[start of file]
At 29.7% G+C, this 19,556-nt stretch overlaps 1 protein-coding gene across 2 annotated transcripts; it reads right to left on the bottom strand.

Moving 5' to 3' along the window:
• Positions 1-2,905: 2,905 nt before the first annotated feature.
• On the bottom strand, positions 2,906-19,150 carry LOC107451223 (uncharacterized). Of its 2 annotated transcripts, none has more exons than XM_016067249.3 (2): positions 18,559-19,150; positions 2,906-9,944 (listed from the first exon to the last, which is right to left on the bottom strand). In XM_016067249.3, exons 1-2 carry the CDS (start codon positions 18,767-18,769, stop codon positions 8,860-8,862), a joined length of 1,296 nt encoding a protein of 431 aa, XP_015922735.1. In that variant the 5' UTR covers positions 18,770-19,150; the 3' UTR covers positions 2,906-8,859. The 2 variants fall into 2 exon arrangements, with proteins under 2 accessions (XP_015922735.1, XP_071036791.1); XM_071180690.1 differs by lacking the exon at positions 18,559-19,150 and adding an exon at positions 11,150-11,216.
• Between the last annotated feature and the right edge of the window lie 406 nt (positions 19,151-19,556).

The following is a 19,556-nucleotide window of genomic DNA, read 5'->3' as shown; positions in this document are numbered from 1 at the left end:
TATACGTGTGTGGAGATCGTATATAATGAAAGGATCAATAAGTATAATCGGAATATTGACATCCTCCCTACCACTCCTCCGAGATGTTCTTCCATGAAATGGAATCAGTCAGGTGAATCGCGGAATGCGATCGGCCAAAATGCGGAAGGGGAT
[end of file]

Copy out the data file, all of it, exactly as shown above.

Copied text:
At 29.7% G+C, this 19,556-nt stretch overlaps 1 protein-coding gene across 2 annotated transcripts; it reads right to left on the bottom strand.

Moving 5' to 3' along the window:
• Positions 1-2,905: 2,905 nt before the first annotated feature.
• On the bottom strand, positions 2,906-19,150 carry LOC107451223 (uncharacterized). Of its 2 annotated transcripts, none has more exons than XM_016067249.3 (2): positions 18,559-19,150; positions 2,906-9,944 (listed from the first exon to the last, which is right to left on the bottom strand). In XM_016067249.3, exons 1-2 carry the CDS (start codon positions 18,767-18,769, stop codon positions 8,860-8,862), a joined length of 1,296 nt encoding a protein of 431 aa, XP_015922735.1. In that variant the 5' UTR covers positions 18,770-19,150; the 3' UTR covers positions 2,906-8,859. The 2 variants fall into 2 exon arrangements, with proteins under 2 accessions (XP_015922735.1, XP_071036791.1); XM_071180690.1 differs by lacking the exon at positions 18,559-19,150 and adding an exon at positions 11,150-11,216.
• Between the last annotated feature and the right edge of the window lie 406 nt (positions 19,151-19,556).

The following is a 19,556-nucleotide window of genomic DNA, read 5'->3' as shown; positions in this document are numbered from 1 at the left end:
TATACGTGTGTGGAGATCGTATATAATGAAAGGATCAATAAGTATAATCGGAATATTGACATCCTCCCTACCACTCCTCCGAGATGTTCTTCCATGAAATGGAATCAGTCAGGTGAATCGCGGAATGCGATCGGCCAAAATGCGGAAGGGGAT